And no, Japan’s otaku mecca isn’t empty because of the coronavirus.

Tokyo’s Akihabara neighborhood has an atmosphere unlike anywhere else in the city. It’s a place where the otaku subculture becomes the predominant passion, with a constant focus on the latest and greatest creations from Japan’s anime and video game professionals and enthusiasts.

But while that otaku aesthetic often makes stepping into Akihabara feel like setting foot in another world, Japanese Twitter user @urbex_34 recently shared a collection of photos that make the neighborhood look otherworldly in a whole different way by being completely devoid of people.

“It feels like I’ve gotten lost in an alternate world,” tweeted @urbex_34 with the photos. With Akihabara’s colorful shop fronts shuttered and the soft light of the street lamps reflecting off the wet pavement, the images can instill feelings of tranquil beauty and unsettling emptiness.

If you’ve ever visited the area and seen it packed with shoppers and sightseers, it’s hard to imagine the area becoming such a silent void, and commenters were startled and enchanted by @urbex_34’s photos.

“That’s magical. So beautiful.”
“Definitely a Spirited Away thing going on.”
“Neo Tokyo.”
“Is this an isekai?”
“It’s like one of the Yakuza video games has rendered the environment, but the developers haven’t added the NPCs yet.”
“Expecting people in black bodysuits to pop out and start fighting aliens.”

Given the current health climate in Japan, you might be thinking the sparsely populated conditions are due to tourists, both domestic and international, staying away from Akihabara because of coronavirus concerns. As several commuters pointed out, though, this level of emptiness is actually business as usual for Akihabara…if you go late at night.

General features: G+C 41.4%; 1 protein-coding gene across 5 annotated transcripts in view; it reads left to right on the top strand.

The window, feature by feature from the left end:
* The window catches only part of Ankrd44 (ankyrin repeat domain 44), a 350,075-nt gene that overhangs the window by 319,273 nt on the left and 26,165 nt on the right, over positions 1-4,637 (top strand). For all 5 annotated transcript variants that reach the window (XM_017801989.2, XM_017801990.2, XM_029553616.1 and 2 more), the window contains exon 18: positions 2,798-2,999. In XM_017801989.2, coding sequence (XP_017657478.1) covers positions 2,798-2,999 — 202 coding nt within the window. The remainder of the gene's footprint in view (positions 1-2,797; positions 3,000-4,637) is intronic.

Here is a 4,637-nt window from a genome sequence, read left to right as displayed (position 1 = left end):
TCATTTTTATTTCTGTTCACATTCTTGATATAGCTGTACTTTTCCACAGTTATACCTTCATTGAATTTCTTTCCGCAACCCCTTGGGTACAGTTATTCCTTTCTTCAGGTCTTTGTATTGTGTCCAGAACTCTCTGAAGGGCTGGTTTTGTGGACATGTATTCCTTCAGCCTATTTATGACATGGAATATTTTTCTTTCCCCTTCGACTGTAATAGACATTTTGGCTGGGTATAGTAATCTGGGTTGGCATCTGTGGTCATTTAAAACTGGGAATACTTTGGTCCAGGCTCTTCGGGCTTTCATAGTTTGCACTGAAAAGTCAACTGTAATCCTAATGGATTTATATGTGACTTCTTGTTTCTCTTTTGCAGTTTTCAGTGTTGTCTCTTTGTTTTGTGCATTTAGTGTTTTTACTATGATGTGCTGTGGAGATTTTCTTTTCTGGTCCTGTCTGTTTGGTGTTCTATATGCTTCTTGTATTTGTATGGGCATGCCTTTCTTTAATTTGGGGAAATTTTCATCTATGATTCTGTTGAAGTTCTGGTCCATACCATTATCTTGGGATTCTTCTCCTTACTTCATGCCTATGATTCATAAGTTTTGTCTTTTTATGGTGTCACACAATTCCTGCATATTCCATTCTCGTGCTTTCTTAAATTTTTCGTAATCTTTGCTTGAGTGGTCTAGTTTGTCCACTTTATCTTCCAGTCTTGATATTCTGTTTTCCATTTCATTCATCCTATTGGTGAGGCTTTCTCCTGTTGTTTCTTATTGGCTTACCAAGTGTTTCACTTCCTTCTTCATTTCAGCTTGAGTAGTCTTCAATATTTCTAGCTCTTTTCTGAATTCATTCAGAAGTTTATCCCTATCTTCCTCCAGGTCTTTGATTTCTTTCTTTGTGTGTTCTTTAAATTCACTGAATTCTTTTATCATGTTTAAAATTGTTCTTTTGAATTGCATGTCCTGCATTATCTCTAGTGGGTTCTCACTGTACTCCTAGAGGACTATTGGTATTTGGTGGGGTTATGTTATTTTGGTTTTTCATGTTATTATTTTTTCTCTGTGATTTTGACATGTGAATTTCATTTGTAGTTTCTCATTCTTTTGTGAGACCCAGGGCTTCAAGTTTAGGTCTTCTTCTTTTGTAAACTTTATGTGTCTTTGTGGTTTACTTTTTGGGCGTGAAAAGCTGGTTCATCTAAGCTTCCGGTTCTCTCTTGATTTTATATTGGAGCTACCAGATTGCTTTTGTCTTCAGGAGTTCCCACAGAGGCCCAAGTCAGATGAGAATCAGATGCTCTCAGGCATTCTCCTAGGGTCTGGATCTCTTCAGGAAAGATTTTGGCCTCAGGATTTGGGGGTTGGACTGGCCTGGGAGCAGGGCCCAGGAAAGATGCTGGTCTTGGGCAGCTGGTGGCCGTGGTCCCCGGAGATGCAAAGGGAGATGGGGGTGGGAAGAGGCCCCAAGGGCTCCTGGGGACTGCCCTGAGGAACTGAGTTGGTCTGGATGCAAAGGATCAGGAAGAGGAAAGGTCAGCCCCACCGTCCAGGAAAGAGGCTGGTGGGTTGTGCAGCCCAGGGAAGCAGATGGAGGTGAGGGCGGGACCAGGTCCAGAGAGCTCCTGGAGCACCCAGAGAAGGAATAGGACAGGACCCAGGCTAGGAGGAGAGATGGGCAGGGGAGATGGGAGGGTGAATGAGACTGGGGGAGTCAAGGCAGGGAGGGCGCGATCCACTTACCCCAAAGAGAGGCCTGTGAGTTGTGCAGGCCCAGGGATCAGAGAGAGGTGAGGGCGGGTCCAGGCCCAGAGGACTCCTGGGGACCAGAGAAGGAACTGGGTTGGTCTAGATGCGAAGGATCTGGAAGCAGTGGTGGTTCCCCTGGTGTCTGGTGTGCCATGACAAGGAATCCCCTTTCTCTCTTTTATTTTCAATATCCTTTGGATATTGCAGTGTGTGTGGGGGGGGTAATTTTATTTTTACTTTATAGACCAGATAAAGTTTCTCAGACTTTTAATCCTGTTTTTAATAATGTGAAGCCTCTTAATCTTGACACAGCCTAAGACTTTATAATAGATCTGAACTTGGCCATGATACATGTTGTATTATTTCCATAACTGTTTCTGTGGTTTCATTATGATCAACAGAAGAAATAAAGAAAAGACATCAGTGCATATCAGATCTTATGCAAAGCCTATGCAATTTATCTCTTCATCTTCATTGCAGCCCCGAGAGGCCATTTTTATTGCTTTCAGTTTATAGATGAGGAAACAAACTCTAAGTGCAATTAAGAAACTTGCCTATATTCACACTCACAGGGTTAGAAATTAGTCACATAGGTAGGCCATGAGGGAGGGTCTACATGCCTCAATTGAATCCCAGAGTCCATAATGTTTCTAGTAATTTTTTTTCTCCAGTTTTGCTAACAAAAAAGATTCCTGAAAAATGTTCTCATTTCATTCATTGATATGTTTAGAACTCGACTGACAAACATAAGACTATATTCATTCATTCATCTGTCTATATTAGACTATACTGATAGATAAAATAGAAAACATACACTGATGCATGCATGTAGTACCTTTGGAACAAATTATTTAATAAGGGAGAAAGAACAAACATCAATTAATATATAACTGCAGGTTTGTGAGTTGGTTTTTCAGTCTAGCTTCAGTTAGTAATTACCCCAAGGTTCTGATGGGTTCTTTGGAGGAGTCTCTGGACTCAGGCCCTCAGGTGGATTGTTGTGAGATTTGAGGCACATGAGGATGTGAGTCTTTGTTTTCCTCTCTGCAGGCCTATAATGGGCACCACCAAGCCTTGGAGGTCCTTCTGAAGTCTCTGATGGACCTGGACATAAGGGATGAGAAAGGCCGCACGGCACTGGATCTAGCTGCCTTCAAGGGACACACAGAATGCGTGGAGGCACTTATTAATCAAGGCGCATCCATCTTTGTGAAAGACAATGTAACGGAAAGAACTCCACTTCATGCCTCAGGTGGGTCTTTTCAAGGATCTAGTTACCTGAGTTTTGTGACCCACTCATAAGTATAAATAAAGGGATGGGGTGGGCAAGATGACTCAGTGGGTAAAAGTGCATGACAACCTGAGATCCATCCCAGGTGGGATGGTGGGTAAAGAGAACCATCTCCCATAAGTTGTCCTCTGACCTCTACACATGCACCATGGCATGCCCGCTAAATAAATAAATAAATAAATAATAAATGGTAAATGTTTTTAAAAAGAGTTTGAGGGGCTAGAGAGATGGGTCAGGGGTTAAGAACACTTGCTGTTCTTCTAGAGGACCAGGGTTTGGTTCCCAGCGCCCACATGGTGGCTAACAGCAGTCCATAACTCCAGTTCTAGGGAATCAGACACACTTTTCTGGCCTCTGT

While the otaku culture boom of the last decade or so has made Akihabara world-famous, it’s still primarily a shopping destination. Most retail stores close down around 9 p.m, and while the neighborhood has a lot of restaurants where you can grab ramen, beef bowls, or Final Fantasy-themed food, it’s pretty light on bars, izakaya pubs, and other establishments that cater to the late-night heavy-drinking crowd.

So while the party goes all night long in some parts of Tokyo, like Shinjuku, Roppongi, and Shibuya, Akihabara largely empties out after dinner time, and since there’re aren’t a lot of apartments of condos in the area, there aren’t many local residents milling around after the shops and stores close down.

▼ More of @urbex_34’s beautiful photography

So the next time you’re finding yourself a little overwhelmed by Tokyo’s crowds, remember that if you head over to Akihabara after business hours, the streets are empty and waiting for a nocturnal stroll or photo session.

Source: Twitter/@urbex_34 via Hachima Kiko
Images: Twitter/@urbex_34
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